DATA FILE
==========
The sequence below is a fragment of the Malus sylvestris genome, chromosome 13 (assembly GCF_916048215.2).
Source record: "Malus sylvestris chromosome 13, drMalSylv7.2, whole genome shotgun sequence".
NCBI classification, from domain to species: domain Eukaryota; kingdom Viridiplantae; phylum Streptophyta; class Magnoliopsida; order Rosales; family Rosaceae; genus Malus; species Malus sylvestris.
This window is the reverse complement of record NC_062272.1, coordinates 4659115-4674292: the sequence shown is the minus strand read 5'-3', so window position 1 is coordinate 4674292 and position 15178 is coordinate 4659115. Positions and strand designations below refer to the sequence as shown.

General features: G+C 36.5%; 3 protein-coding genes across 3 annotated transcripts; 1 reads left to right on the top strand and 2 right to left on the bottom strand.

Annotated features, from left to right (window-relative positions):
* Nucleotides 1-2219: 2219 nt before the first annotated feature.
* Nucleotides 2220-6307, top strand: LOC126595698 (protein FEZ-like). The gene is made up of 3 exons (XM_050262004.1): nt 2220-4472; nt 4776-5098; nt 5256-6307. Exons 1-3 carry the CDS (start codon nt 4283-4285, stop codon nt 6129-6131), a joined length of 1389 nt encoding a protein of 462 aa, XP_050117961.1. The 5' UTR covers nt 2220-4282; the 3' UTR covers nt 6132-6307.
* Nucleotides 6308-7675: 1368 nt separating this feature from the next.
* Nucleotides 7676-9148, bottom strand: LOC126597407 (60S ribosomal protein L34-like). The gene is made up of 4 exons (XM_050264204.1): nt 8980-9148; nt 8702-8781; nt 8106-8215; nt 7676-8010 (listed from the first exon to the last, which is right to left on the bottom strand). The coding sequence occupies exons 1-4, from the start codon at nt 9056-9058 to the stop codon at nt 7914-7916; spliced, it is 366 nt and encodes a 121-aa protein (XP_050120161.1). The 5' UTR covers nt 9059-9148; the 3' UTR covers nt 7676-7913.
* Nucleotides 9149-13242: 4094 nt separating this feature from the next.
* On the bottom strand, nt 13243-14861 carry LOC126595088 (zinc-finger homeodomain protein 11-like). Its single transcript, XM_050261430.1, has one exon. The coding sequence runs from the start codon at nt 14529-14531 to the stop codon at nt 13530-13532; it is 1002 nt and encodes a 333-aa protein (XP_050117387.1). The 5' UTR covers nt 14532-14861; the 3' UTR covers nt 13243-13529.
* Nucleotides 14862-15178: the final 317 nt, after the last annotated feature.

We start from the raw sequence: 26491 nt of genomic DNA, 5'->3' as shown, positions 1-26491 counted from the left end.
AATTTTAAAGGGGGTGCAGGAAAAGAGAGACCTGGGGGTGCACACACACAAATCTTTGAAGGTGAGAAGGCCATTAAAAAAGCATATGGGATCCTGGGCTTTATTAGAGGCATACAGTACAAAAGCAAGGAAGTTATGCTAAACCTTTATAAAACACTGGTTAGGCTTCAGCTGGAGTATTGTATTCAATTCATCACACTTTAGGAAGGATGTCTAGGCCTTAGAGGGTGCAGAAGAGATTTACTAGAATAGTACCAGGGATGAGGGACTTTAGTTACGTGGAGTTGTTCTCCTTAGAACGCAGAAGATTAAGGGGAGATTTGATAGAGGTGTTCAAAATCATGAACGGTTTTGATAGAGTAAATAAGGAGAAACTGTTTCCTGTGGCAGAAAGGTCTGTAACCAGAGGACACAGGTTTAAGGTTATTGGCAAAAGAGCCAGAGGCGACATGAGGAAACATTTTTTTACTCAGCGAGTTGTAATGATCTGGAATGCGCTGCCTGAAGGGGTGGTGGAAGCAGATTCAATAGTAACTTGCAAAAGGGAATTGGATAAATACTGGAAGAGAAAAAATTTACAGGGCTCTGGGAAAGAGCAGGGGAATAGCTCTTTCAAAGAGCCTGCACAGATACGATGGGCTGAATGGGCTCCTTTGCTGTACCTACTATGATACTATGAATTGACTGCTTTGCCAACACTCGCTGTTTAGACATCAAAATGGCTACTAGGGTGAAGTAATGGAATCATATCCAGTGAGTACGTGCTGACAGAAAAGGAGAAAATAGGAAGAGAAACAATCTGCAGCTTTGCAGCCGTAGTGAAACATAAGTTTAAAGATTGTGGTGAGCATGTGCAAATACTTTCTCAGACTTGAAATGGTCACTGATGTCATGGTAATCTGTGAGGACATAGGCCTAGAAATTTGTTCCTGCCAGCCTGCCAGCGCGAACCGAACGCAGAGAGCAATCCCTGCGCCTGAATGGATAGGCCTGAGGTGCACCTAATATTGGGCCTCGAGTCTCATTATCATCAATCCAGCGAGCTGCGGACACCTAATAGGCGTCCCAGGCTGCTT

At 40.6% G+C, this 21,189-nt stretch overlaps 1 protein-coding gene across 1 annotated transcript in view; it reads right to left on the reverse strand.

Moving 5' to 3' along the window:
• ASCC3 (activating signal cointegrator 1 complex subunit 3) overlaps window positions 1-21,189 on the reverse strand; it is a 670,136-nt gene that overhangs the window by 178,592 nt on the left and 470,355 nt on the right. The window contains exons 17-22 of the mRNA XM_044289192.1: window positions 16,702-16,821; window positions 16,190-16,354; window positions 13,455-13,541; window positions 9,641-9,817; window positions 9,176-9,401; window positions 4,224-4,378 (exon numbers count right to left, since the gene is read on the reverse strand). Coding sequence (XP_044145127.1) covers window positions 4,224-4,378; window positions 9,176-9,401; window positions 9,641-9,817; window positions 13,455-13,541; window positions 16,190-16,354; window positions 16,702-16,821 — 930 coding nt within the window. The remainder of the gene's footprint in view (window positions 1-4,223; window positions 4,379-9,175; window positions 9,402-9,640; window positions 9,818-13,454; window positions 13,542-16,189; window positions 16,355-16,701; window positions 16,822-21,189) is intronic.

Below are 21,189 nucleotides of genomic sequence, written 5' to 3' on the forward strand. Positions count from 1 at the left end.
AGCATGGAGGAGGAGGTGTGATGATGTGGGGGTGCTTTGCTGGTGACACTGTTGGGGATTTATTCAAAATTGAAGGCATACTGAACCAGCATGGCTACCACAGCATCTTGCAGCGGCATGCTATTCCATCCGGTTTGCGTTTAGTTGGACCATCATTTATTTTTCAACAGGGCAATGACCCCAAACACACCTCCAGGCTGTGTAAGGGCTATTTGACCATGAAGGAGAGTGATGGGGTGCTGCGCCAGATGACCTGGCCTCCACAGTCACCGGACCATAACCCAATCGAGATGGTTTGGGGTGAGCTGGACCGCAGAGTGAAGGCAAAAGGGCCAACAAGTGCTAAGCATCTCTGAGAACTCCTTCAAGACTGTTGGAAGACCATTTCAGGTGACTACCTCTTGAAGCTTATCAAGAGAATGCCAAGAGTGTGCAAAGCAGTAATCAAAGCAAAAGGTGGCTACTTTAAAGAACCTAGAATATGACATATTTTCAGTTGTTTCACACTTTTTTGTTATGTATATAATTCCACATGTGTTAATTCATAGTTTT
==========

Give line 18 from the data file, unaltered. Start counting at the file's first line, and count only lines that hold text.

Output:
• ASCC3 (activating signal cointegrator 1 complex subunit 3) overlaps window positions 1-21,189 on the reverse strand; it is a 670,136-nt gene that overhangs the window by 178,592 nt on the left and 470,355 nt on the right. The window contains exons 17-22 of the mRNA XM_044289192.1: window positions 16,702-16,821; window positions 16,190-16,354; window positions 13,455-13,541; window positions 9,641-9,817; window positions 9,176-9,401; window positions 4,224-4,378 (exon numbers count right to left, since the gene is read on the reverse strand). Coding sequence (XP_044145127.1) covers window positions 4,224-4,378; window positions 9,176-9,401; window positions 9,641-9,817; window positions 13,455-13,541; window positions 16,190-16,354; window positions 16,702-16,821 — 930 coding nt within the window. The remainder of the gene's footprint in view (window positions 1-4,223; window positions 4,379-9,175; window positions 9,402-9,640; window positions 9,818-13,454; window positions 13,542-16,189; window positions 16,355-16,701; window positions 16,822-21,189) is intronic.